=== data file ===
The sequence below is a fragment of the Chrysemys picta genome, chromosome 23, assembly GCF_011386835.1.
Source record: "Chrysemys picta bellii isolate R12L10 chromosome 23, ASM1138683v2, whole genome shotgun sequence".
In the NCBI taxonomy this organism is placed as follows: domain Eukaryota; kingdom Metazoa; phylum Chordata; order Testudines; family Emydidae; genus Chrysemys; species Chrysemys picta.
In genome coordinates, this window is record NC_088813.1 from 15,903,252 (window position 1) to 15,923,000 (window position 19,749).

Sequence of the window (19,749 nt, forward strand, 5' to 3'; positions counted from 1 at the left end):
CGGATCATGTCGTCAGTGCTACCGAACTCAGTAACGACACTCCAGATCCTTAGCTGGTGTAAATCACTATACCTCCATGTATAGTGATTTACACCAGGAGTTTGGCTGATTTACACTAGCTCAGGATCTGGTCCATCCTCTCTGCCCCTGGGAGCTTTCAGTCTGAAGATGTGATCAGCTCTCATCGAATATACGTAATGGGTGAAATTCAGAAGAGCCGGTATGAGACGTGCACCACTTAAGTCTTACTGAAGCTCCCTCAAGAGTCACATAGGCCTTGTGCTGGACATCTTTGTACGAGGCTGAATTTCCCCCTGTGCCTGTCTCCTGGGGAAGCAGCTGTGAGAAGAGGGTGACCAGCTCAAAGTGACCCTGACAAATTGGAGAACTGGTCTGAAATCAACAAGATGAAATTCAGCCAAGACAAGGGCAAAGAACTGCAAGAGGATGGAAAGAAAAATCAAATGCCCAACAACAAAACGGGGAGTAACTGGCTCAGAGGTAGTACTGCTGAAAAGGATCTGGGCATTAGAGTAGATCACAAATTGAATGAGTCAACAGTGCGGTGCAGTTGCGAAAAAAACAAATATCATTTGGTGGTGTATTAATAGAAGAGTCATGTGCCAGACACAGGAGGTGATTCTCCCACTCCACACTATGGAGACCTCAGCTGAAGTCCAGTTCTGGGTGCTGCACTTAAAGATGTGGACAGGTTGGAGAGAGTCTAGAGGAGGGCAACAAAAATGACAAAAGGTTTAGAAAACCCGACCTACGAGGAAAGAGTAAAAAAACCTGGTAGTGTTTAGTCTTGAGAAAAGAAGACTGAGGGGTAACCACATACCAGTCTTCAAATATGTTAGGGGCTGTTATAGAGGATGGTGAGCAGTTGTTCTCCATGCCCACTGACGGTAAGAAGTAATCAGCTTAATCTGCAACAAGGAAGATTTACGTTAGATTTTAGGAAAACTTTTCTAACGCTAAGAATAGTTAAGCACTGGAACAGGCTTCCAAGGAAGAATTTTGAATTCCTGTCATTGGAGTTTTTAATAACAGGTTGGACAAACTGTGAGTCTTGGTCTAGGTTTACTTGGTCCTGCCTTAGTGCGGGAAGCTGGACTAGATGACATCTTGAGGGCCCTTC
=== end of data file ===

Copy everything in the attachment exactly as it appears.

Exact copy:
The sequence below is a fragment of the Chrysemys picta genome, chromosome 23, assembly GCF_011386835.1.
Source record: "Chrysemys picta bellii isolate R12L10 chromosome 23, ASM1138683v2, whole genome shotgun sequence".
In the NCBI taxonomy this organism is placed as follows: domain Eukaryota; kingdom Metazoa; phylum Chordata; order Testudines; family Emydidae; genus Chrysemys; species Chrysemys picta.
In genome coordinates, this window is record NC_088813.1 from 15,903,252 (window position 1) to 15,923,000 (window position 19,749).

Sequence of the window (19,749 nt, forward strand, 5' to 3'; positions counted from 1 at the left end):
CGGATCATGTCGTCAGTGCTACCGAACTCAGTAACGACACTCCAGATCCTTAGCTGGTGTAAATCACTATACCTCCATGTATAGTGATTTACACCAGGAGTTTGGCTGATTTACACTAGCTCAGGATCTGGTCCATCCTCTCTGCCCCTGGGAGCTTTCAGTCTGAAGATGTGATCAGCTCTCATCGAATATACGTAATGGGTGAAATTCAGAAGAGCCGGTATGAGACGTGCACCACTTAAGTCTTACTGAAGCTCCCTCAAGAGTCACATAGGCCTTGTGCTGGACATCTTTGTACGAGGCTGAATTTCCCCCTGTGCCTGTCTCCTGGGGAAGCAGCTGTGAGAAGAGGGTGACCAGCTCAAAGTGACCCTGACAAATTGGAGAACTGGTCTGAAATCAACAAGATGAAATTCAGCCAAGACAAGGGCAAAGAACTGCAAGAGGATGGAAAGAAAAATCAAATGCCCAACAACAAAACGGGGAGTAACTGGCTCAGAGGTAGTACTGCTGAAAAGGATCTGGGCATTAGAGTAGATCACAAATTGAATGAGTCAACAGTGCGGTGCAGTTGCGAAAAAAACAAATATCATTTGGTGGTGTATTAATAGAAGAGTCATGTGCCAGACACAGGAGGTGATTCTCCCACTCCACACTATGGAGACCTCAGCTGAAGTCCAGTTCTGGGTGCTGCACTTAAAGATGTGGACAGGTTGGAGAGAGTCTAGAGGAGGGCAACAAAAATGACAAAAGGTTTAGAAAACCCGACCTACGAGGAAAGAGTAAAAAAACCTGGTAGTGTTTAGTCTTGAGAAAAGAAGACTGAGGGGTAACCACATACCAGTCTTCAAATATGTTAGGGGCTGTTATAGAGGATGGTGAGCAGTTGTTCTCCATGCCCACTGACGGTAAGAAGTAATCAGCTTAATCTGCAACAAGGAAGATTTACGTTAGATTTTAGGAAAACTTTTCTAACGCTAAGAATAGTTAAGCACTGGAACAGGCTTCCAAGGAAGAATTTTGAATTCCTGTCATTGGAGTTTTTAATAACAGGTTGGACAAACTGTGAGTCTTGGTCTAGGTTTACTTGGTCCTGCCTTAGTGCGGGAAGCTGGACTAGATGACATCTTGAGGGCCCTTC